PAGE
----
dice.sort == [1,2,3,4,5] ? 15 : 0
  end

  def self.large_straight dice
    dice.sort == [2,3,4,5,6] ? 20 : 0
  end

  #- - - - - - - - - - - - - - - - - - - - - - - 

  def self.categories
    [:value, :chance, :yahtzee, :one_pair, :two_pair,
     :three_of_a_kind, :four_of_a_kind, :full_house,
     :small_straight, :large_straight
    ]
  end

  def self.invalid dice, category
    dice == nil \
      or dice.length != 5 \
        or dice.any?{|die| die < 1 or die > 6 } \
          or !categories.include? category
  end

  def self.score_tally dice, pattern
    starts?(pattern, tallies(dice)) \
      ? sum(dice, pattern.length) \
      : 0
  end

  def self.starts? short, long
    long[0...short.length] == short
  end

  def self.tallies dice
    tally(dice).map{|n| count(n) }
  end

  def self.rolls dice
    tally(dice).map{|n| die(n) }
  end

  def self.tally dice
    dice.uniq.map {|die| [dice.count(die),die] }.sort.reverse 
  end

  def self.sum dice, n
    sum2(rolls(dice)[0...n], dice)
  end

  def self.sum2 scorers, dice
    dice.select {|die| scorers.include?die }.reduce(:+)
  end

  def self.pair? n
    count(n) == 2
  end

  def self.count n
    n[0]
  end

  def self.die n
    n ? n[1] : 0
  end

end
I challenged myself to write the code in a functional style with no local variables - it's a bit 'dense' in places as a result.

Disabling professions

is an excellent book by Ivan Illich et al (isbn 0-7145-2510-3). As usual I'm going to quote from a few pages:
Finally there is is the American valuation on instrumentalism - an emphasis on doing - on doing something, almost anything when confronted with a problem. "Doing nothing in a difficult situation" was interestingly enough an item diagnostic of neuroticism on a popular American psychological test. Sometimes the emphasis on movement became so great that speed itself was emphasised - sometimes for no logical reason.
It does not strike me as inconsistent, that religion and notions of the hereafter are especially relevant when "the here" is so lousy and so short.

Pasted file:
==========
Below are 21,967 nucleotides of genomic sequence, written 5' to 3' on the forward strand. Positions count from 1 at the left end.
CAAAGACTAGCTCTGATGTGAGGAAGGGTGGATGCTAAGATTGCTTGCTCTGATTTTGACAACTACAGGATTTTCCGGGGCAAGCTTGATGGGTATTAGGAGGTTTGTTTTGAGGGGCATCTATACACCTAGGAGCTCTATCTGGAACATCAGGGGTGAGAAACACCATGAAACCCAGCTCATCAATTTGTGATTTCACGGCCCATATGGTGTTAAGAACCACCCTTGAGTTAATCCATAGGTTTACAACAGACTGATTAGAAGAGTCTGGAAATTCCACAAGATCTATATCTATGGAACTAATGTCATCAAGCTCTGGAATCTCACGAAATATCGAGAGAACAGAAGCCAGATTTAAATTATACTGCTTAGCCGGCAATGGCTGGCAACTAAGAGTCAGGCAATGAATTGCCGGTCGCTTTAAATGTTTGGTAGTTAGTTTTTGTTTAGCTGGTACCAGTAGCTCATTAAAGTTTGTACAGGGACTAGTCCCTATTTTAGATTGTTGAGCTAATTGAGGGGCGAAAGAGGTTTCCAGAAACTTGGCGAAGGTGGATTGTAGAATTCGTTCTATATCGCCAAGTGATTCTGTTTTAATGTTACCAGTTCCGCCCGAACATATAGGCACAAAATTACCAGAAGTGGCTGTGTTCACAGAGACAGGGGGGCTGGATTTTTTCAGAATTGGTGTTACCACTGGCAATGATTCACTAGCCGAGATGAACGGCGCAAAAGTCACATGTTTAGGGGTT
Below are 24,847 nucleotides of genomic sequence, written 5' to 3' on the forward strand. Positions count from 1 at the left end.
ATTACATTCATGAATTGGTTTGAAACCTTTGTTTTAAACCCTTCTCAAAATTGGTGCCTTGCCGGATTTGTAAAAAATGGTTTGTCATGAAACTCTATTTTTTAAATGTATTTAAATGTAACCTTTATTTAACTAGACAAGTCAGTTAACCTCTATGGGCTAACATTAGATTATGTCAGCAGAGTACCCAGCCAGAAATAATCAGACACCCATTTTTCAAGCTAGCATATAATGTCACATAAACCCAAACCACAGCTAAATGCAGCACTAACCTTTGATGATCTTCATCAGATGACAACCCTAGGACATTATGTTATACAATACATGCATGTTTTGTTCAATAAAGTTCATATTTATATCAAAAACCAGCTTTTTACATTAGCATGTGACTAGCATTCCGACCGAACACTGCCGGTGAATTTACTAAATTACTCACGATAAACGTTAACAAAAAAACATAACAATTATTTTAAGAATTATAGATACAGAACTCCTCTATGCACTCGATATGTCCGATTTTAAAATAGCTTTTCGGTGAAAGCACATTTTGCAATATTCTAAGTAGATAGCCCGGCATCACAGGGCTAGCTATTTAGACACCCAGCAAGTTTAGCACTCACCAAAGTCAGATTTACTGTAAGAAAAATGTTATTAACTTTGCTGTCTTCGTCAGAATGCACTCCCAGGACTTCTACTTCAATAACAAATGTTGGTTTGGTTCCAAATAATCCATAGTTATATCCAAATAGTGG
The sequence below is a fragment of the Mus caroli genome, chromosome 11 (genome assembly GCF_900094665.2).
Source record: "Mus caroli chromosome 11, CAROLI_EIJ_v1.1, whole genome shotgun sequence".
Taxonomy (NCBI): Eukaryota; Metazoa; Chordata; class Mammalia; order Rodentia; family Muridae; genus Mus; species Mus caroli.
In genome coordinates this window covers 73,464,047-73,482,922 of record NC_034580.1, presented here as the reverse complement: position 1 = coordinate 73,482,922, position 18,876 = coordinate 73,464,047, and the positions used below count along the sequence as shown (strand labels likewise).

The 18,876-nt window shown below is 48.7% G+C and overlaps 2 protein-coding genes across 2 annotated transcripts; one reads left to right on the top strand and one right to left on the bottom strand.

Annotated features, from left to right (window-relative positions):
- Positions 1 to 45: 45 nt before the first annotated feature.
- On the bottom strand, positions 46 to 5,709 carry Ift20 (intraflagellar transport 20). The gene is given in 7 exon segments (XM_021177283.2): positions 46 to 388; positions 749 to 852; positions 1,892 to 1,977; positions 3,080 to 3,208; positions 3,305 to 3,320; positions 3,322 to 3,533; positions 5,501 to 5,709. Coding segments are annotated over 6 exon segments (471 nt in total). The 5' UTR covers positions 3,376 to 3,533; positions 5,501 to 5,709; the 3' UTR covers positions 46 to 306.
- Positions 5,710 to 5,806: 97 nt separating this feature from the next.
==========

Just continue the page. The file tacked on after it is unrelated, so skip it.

Man has no nature, only a history [Ortega Y Gassett]
there seems to be an absence of informal and comfortable places to gather and talk and thus a further reduction in "informal networks of help".
The business of modern society is service… Thus, service is to care which is to love and love is the universal apolitical value.
The tool defines the problem rather than the problem defining the tool.
There is no greater power than the right to define the question.
The easiest way to create a monopoly is to invent a language and procedure which will be unintelligible to the layman.
When we talk about skilled work it is not the nature of the craft, but the social relation of the worker to management that is under discussion. The full expression of the worker's skill conflicts directly with the needs of management.
One of the real satisfactions of skilled work is that, like an artist, your hands produce what your mind conceives.
The frustration of not being able to apply his skills on the job is often the motivation for doing it at home.

Working effectively with legacy code

is an excellent book by Michael Feathers (isbn 0-13-117705-2). As usual I'm going to quote from a few pages:
A few years ago, I gave my friend Erik Meade a call after I'd finished work one night. I knew Erik had just started a consulting gig with a new team, so I asked him, "How are they doing?" He said, "They're writing legacy code, man."